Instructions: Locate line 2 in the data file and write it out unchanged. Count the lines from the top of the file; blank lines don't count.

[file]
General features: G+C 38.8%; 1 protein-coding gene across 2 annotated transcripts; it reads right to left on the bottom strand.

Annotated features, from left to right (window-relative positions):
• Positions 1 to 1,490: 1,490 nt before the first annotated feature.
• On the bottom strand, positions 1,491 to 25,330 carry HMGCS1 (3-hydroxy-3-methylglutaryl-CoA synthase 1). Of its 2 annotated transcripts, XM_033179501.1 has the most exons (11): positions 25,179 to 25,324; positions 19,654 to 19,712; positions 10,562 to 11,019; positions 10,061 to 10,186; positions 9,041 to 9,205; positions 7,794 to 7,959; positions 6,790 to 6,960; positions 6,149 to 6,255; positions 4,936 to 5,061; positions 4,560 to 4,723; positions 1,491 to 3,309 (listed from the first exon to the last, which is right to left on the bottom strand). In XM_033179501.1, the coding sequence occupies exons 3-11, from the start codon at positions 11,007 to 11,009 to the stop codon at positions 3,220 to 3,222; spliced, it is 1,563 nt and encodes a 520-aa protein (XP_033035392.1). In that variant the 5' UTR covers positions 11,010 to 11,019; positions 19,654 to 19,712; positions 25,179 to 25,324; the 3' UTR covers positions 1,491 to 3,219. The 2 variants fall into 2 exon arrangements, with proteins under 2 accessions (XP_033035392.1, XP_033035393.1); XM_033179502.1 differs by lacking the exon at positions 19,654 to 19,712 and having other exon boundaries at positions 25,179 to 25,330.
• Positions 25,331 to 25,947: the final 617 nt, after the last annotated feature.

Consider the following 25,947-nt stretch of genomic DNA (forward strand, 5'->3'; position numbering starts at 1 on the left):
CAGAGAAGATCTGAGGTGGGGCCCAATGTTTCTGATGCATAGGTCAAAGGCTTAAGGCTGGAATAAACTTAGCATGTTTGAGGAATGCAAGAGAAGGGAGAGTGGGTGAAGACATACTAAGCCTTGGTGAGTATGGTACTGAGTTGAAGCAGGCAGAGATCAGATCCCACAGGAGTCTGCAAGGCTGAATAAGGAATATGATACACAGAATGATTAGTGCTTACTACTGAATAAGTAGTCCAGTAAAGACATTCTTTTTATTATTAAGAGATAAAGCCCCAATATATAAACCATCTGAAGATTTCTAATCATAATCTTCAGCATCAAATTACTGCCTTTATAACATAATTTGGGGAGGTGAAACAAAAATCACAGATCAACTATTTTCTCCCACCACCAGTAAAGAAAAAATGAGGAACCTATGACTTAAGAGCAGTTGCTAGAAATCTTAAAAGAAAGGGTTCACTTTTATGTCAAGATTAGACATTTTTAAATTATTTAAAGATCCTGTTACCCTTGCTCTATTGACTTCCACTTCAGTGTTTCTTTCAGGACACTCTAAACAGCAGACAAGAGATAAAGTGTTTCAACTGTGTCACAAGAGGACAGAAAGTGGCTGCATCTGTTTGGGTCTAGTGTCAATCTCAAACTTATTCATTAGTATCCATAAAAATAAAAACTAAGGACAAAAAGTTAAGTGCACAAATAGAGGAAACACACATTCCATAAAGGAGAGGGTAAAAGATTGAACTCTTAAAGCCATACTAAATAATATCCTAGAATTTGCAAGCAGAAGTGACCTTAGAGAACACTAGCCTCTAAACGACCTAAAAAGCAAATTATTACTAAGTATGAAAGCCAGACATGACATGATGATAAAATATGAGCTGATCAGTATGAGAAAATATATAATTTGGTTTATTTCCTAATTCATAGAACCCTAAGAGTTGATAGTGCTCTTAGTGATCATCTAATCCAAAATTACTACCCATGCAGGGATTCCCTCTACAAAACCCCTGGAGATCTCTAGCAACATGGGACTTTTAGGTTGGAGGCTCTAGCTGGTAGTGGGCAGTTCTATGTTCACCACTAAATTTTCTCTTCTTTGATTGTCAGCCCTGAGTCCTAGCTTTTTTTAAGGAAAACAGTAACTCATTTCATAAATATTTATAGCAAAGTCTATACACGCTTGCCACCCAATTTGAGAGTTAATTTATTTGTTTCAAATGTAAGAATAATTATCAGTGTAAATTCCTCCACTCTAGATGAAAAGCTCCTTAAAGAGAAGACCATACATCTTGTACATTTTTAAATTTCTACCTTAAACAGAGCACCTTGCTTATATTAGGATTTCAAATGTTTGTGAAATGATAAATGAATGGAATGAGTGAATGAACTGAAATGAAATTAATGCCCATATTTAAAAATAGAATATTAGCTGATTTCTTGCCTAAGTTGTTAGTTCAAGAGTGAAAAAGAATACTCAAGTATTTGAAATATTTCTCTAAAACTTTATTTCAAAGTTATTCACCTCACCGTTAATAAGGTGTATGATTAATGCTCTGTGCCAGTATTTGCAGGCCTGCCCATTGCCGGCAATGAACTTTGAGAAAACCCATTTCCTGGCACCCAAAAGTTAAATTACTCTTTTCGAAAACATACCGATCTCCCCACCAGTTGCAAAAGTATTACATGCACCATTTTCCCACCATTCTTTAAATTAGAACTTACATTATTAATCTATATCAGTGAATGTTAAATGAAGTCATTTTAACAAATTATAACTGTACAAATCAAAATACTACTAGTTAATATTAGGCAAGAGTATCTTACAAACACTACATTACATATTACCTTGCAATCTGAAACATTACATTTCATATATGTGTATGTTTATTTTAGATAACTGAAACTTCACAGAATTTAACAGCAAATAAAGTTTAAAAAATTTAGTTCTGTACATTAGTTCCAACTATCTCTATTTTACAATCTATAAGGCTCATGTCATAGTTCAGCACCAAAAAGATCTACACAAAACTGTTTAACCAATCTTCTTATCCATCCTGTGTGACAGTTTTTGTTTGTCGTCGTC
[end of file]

Annotated features, from left to right (window-relative positions):